The DC Cinematic Universe is currently undergoing its re-work, revision, and re-planning under Marvel Studios veteran James Gunn, who has jumped ship and taken on the role of Co-CEO of DC Studios. And while all that is happening, it is still hard for industry professionals and fans alike to forget just how we got here. After so many blunders, disappointments, and head-scratching decisions, it came as no surprise that Warner Bros. (now Warner Bros. Discovery), decided to scrap their ideas, terminate contracts, cancel completed film projects, and so much more. And one of the most impacted by the experience, specifically under Zack Snyder’s tenure, was Ben Affleck.
Affleck, who made his first appearance as Bruce Wayne/Batman in 2016’s Dawn of Justice, recently sat down with The Hollywood Reporter to promote his upcoming film, Air. Air, which tells the history of Nike becoming a no-name brand to one of the most recognizable on the planet, quickly took a backseat as the main topic as Affleck began diving into his horrible experiences in the DC Cinematic Universe (DCCU, or DC Extended Universe/DCEU).
During the interview, Affleck details his time as the Caped Crusader and states that his whole experience could be taught as a seminar on all the reasons why this is how not do it [filmmaking]. The topic came up when Affleck mentioned how his daughter asked if filmmaking was a genuine art form and he outlined films he liked and ones he didn’t, to which “The Justice League Experience” took the spotlight.
“You could teach a seminar on all the reasons why this is how not to do it. Ranging from production to bad decisions to horrible personal tragedy, and just ending with the most monstrous taste in my mouth.”
“Say what you want, it [The #SnyderCut] is my highest-rated career movie. I’ve never had one that went from nadir to pinnacle. Retroactively, it’s a hit. All of a sudden I was getting congratulated for the bomb I’m in. But I was going to direct a Batman, and [Justice League] made me go, “I’m out. I never want to do any of this again. I’m not suited.” That was the worst experience I’ve ever seen in a business which is full of some shitty experiences.”
Ben continues on to talk about how during the first run of the Justice League in 2017 had director Joss Whedon step in after Synder’s family went through a tragic loss of life. During this time, Whedon claimed to be able to fix what was wrong with Snyder’s version but it just didn’t work in the end.
“There was an idea of someone [Joss Whedon] coming in, like, “I’ll rescue you and we’ll do 60 days of shooting and I’ll write a whole thing around what you have. I’ve got the secret.” And it wasn’t the secret.”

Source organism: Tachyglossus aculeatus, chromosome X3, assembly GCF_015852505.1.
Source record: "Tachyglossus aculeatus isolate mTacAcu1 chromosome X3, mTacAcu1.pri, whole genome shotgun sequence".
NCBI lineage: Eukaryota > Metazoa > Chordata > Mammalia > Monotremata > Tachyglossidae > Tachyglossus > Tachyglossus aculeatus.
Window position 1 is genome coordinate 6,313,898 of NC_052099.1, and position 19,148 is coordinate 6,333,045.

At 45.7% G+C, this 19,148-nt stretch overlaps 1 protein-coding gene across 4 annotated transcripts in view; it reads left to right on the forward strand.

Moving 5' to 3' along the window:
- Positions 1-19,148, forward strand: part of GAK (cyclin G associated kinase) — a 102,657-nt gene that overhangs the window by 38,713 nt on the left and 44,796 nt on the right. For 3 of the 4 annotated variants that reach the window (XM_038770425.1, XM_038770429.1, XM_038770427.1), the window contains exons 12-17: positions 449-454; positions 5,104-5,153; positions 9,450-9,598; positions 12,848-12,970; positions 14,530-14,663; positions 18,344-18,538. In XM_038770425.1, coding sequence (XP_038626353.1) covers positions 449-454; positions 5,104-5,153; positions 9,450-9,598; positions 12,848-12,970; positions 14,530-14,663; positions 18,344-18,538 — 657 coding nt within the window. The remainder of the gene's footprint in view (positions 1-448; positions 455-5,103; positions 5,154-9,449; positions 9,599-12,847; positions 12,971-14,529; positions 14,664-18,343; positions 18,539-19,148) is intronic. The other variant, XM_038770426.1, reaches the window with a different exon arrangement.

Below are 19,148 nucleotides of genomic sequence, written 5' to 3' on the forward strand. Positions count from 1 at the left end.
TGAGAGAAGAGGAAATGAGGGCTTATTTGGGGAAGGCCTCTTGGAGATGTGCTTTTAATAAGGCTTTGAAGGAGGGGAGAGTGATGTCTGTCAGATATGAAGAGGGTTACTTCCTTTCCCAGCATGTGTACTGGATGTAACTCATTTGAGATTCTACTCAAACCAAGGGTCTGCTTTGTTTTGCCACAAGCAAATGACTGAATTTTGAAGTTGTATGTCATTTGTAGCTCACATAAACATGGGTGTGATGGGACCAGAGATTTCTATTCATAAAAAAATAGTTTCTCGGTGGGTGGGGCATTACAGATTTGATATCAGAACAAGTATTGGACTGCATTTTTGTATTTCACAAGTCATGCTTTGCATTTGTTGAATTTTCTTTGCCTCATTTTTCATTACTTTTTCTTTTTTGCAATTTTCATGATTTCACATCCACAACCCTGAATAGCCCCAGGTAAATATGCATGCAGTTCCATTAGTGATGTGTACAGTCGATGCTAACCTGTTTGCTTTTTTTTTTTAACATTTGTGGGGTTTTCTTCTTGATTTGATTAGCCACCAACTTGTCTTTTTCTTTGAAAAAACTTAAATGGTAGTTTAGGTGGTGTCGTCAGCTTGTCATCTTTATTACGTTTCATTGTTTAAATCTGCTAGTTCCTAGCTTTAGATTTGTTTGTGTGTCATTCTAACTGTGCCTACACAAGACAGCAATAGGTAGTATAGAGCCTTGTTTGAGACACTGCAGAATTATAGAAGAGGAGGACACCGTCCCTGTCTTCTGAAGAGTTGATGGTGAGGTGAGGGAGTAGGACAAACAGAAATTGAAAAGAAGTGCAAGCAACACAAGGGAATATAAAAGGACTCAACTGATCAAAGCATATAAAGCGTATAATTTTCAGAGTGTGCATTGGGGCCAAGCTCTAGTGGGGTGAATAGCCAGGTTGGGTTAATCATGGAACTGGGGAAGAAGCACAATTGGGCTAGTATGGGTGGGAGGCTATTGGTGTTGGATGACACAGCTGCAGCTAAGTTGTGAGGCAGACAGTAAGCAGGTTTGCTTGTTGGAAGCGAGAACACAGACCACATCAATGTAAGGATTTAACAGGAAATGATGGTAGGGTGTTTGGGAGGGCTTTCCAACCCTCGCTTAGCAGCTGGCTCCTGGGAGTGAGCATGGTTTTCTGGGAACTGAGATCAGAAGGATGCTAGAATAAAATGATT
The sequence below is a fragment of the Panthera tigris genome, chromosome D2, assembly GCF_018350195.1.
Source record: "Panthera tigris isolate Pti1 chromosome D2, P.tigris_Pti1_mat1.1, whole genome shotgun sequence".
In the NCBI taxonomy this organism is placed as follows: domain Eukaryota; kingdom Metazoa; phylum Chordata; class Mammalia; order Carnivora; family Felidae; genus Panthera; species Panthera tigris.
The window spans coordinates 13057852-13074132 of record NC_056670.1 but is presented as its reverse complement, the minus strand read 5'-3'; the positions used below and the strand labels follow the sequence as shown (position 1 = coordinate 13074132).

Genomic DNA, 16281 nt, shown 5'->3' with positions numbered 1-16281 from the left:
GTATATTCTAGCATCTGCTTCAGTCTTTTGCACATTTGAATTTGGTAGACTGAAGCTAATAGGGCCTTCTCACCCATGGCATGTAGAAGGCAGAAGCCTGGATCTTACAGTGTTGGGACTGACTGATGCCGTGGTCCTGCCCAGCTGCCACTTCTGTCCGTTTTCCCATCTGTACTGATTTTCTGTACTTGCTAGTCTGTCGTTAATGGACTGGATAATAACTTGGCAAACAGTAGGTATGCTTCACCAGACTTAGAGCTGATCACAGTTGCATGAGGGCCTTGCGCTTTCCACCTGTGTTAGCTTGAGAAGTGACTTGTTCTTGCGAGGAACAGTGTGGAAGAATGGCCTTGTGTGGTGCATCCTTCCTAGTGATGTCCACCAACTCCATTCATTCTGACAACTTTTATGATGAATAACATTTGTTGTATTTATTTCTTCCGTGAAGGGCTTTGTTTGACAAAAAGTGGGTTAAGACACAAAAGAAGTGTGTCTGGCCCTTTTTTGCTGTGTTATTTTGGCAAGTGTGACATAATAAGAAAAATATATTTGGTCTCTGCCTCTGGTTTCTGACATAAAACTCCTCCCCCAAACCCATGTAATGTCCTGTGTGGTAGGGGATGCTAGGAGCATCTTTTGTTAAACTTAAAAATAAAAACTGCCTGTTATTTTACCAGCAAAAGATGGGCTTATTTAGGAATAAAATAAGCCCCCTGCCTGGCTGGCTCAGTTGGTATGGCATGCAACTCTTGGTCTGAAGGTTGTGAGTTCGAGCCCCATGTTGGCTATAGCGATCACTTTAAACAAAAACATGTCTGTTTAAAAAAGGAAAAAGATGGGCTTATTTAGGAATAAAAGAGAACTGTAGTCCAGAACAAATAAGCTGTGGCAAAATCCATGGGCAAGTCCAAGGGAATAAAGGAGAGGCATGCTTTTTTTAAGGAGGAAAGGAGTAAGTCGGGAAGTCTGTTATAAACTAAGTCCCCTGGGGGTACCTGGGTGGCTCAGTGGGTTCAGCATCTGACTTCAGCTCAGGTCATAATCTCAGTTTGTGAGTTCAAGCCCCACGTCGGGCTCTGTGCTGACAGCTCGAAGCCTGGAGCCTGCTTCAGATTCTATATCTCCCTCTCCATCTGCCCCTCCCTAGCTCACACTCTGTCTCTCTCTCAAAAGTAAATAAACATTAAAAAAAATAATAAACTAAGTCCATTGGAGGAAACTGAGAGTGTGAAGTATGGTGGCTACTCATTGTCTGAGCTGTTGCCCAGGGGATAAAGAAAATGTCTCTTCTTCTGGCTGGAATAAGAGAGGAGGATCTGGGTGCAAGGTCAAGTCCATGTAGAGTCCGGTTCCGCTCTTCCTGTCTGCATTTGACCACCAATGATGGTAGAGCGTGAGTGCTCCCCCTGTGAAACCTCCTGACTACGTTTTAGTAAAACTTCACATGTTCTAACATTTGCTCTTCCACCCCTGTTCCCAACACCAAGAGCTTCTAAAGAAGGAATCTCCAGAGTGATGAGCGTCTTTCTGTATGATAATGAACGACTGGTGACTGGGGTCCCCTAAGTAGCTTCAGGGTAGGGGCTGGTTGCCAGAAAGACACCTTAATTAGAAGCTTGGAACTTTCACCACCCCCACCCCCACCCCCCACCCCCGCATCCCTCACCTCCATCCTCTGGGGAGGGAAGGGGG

“You want to go to work and find something interesting to hang onto, rather than just wearing a rubber suit, and most of it you’re just standing against the computer screen going, “If this nuclear waste gets loose, we’ll …” That’s fine.”
Affleck shared that his time on set had led to excessive drinking and made him want to jump out of his hotel window. The stress and difficulties eventually made him re-evaluate his life and made him want to spend more time with his family a la “life is too short”, so speak for such lousy experiences.
From there, Ben was asked whether or not he would come back to do something for DC if James Gunn asked, specifically as a director. He was quite blunt in his response and immediately shot down the idea.
“I would not direct something for the [James] Gunn DC. Absolutely not. I have nothing against James Gunn. Nice guy, sure he’s going to do a great job. I just wouldn’t want to go in and direct in the way they’re doing that. I’m not interested in that.”
The full interview is quite a fascinating read, in and out of the subject of caped superheroes and shared universes but the specificity Ben goes into on the hardships that came from wearing the cape and cowl are almost heartbreaking to consider. Between the alleged harassment (that he doesn’t address in the interview) and poor work conditions, to the terrible choices made both from a creative and corporate point of view, truly held back what should have been one of the highest-grossing and well-received films of all time. But of course, this ended up the opposite for almost every DCEU movie save for a few like Gunn’s The Suicide Squad, Aquaman, and the first Shazam!. Since then, Robert Pattinson has stepped in as the new Batman under director Matt Reeves.
Let’s just hope Gunn knows what he is doing as the head of a studio because there is a pretty big difference between writing/directing characters to save the universe, and being the one resonsible for saving an actual cinematic universe as its corporate co-chief.